dc.rights.urihttp://creativecommons.org/licenses/by/4.0/en
dc.subjectAdaptationen
dc.subjectCoral reef ecosystemen
dc.subjectGlobal environmental changeen
dc.subjectGreat Barrier Reefen
dc.subjectHolobionten
dc.subjectMetaorganismen
dc.subjectRed Seaen
dc.subjectResilienceen
dc.titleThe ReFuGe 2020 Consortium—using “omics” approaches to explore the adaptability and resilience of coral holobionts to environmental changeen
dc.typeArticleen
dc.contributor.departmentBiological and Environmental Sciences and Engineering (BESE) Divisionen
dc.contributor.departmentRed Sea Research Center (RSRC)en
dc.contributor.departmentApplied Mathematics and Computational Science Programen
dc.contributor.departmentKAUST Environmental Epigenetics Research Program (KEEP)en
dc.identifier.journalFrontiers in Marine Scienceen
dc.eprint.versionPublisher's Version/PDFen
dc.contributor.institutionARC Centre of Excellence for Coral Reef Studies, Comparative Genomics Centre, James Cook University, Townsville, QLD, Australiaen
dc.contributor.institutionARC Centre of Excellence in Bioinformatics, Institute for Molecular Bioscience, The University of Queensland, Brisbane, QLD, Australiaen
dc.contributor.institutionInstitute for Molecular Bioscience, The University of Queensland, Brisbane, QLD, Australiaen
dc.contributor.institutionDepartment of Genetics and Zoology, Bio21 Institute, The University of Melbourne, Melbourne, VIC, Australiaen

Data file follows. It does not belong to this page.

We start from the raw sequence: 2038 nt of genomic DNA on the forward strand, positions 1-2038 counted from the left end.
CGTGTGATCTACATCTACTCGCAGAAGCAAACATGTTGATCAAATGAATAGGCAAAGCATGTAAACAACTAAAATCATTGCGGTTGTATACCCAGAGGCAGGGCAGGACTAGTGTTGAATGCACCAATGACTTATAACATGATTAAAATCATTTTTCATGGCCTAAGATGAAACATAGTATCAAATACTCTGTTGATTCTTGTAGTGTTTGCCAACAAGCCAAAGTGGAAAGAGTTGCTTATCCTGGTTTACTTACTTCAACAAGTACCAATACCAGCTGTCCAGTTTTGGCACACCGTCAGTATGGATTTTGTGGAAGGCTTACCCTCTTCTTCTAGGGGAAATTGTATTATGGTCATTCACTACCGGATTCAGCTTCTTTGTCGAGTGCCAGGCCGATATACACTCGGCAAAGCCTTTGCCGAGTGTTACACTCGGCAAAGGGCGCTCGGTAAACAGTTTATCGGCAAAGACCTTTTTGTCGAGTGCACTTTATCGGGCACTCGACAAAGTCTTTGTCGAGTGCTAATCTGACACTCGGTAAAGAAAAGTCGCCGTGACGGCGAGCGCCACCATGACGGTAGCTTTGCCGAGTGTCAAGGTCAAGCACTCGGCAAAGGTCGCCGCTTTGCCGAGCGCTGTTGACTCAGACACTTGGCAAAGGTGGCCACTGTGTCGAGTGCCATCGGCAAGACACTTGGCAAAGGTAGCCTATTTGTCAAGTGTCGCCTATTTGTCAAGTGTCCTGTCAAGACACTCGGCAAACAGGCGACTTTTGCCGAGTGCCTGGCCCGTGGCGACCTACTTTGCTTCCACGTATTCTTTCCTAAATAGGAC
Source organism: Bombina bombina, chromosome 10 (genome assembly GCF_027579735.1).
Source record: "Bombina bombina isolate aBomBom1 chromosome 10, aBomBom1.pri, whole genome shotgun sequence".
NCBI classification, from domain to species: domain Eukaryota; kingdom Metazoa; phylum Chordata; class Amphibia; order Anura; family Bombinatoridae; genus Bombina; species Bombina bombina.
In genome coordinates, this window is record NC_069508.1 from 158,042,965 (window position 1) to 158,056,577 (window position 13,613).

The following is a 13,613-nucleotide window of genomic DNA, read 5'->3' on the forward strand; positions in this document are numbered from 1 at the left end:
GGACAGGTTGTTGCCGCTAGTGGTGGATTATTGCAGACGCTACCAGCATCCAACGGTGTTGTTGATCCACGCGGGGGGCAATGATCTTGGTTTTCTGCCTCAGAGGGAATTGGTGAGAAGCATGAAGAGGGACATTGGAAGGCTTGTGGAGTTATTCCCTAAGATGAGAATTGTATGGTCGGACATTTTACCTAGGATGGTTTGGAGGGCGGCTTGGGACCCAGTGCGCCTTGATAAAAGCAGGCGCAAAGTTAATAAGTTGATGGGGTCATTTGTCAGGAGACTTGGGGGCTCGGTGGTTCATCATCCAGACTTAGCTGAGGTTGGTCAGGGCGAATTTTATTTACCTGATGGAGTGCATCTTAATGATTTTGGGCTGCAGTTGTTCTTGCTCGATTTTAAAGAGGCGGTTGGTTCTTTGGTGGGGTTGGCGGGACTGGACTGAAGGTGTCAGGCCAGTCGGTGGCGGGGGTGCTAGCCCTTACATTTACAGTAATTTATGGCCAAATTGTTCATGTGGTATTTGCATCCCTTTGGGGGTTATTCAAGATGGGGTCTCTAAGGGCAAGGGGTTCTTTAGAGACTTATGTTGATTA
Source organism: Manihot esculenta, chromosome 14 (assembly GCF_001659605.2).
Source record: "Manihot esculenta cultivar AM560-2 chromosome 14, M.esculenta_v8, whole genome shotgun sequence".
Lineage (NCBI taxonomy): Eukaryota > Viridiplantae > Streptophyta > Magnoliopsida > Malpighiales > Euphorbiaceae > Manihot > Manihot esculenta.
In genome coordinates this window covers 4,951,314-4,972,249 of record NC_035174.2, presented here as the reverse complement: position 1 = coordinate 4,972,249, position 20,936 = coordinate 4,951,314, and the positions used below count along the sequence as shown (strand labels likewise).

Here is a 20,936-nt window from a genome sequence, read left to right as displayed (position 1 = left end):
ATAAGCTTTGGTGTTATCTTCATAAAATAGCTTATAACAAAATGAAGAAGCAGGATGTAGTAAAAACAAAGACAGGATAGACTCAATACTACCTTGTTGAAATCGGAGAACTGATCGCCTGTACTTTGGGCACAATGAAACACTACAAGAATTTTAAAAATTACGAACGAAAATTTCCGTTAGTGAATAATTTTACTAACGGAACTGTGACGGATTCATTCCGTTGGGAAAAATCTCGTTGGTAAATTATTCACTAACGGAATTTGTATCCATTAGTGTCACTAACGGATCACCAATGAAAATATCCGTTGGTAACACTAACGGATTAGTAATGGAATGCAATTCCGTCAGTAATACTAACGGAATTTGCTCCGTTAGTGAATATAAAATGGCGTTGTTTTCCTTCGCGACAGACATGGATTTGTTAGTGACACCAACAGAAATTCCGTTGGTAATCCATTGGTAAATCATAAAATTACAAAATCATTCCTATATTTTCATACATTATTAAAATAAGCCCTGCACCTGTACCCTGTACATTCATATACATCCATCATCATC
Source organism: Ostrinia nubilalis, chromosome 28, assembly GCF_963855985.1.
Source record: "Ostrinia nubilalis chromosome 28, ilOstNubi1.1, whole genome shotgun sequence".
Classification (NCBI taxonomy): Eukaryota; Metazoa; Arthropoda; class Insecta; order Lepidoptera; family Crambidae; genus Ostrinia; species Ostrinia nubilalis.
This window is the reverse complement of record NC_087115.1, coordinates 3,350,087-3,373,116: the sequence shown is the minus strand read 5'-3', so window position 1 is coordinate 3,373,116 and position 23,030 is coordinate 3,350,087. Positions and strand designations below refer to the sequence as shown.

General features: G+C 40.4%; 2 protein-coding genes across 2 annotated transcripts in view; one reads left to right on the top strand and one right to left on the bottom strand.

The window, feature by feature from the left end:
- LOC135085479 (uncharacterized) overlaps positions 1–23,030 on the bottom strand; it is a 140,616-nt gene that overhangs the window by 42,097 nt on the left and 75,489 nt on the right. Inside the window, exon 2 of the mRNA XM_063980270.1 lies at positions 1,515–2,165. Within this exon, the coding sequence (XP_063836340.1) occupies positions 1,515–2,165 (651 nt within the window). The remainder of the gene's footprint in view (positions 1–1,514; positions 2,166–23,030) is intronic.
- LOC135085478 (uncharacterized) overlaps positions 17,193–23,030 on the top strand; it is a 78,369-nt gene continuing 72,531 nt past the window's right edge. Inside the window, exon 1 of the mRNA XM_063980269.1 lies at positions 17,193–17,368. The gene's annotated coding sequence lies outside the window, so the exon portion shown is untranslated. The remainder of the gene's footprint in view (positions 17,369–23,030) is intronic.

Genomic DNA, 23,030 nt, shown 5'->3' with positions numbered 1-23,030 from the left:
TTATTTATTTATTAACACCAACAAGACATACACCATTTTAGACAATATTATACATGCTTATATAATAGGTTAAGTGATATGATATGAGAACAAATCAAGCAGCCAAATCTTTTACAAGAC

dc.contributor.institutionGlobal Change Institute, The University of Queensland, Brisbane, QLD, Australiaen
dc.contributor.institutionAustralian Institute of Marine Science, Centre for Marine Microbiology and Genetics, Townsville, QLD, Australiaen
dc.contributor.institutionDivision of Evolution, Ecology and Genetics, The Australian National University, Canberra, ACT, Australiaen
dc.contributor.institutionDivision of Environmental Photobiology, National Institute for Basic Biology, Okazaki, Japanen
dc.contributor.institutionARC Centre of Excellence for Coral Reef Studies, Australian Institute of Marine Science, Centre for Marine Microbiology and Genetics, Townsville, QLD, Australiaen
dc.contributor.institutionSchool of BioSciences, The University of Melbourne, Parkville, VIC, Australiaen
dc.contributor.institutionDepartment of Molecular, Cellular and Biomedical Sciences, University of New Hampshire, Durham, NH, United Statesen
dc.contributor.institutionSchool of Biological Sciences, The University of Queensland, Brisbane, QLD, Australiaen
dc.contributor.institutionARC Centre of Excellence for Coral Reef Studies, School of Pharmacy and Molecular Sciences, James Cook University, Townsville, QLD, Australiaen
dc.contributor.institutionAustralian Centre for Ecogenomics, School of Chemistry and Molecular Biosciences, The University of Queensland, Brisbane, QLD, Australiaen
dc.contributor.institutionGreat Barrier Reef Foundation, Brisbane, QLD, Australiaen
dc.contributor.institutionSA Pathology, Women's and Children's Hospital, North Adelaide, Australiaen
dc.contributor.institutionGreat Barrier Reef Marine Park Authority, Townsville, QLD, Australiaen
kaust.authorVoolstra, Christian R.en
kaust.authorBeeden, Roger J.en
kaust.authorBerumen, Michael L.en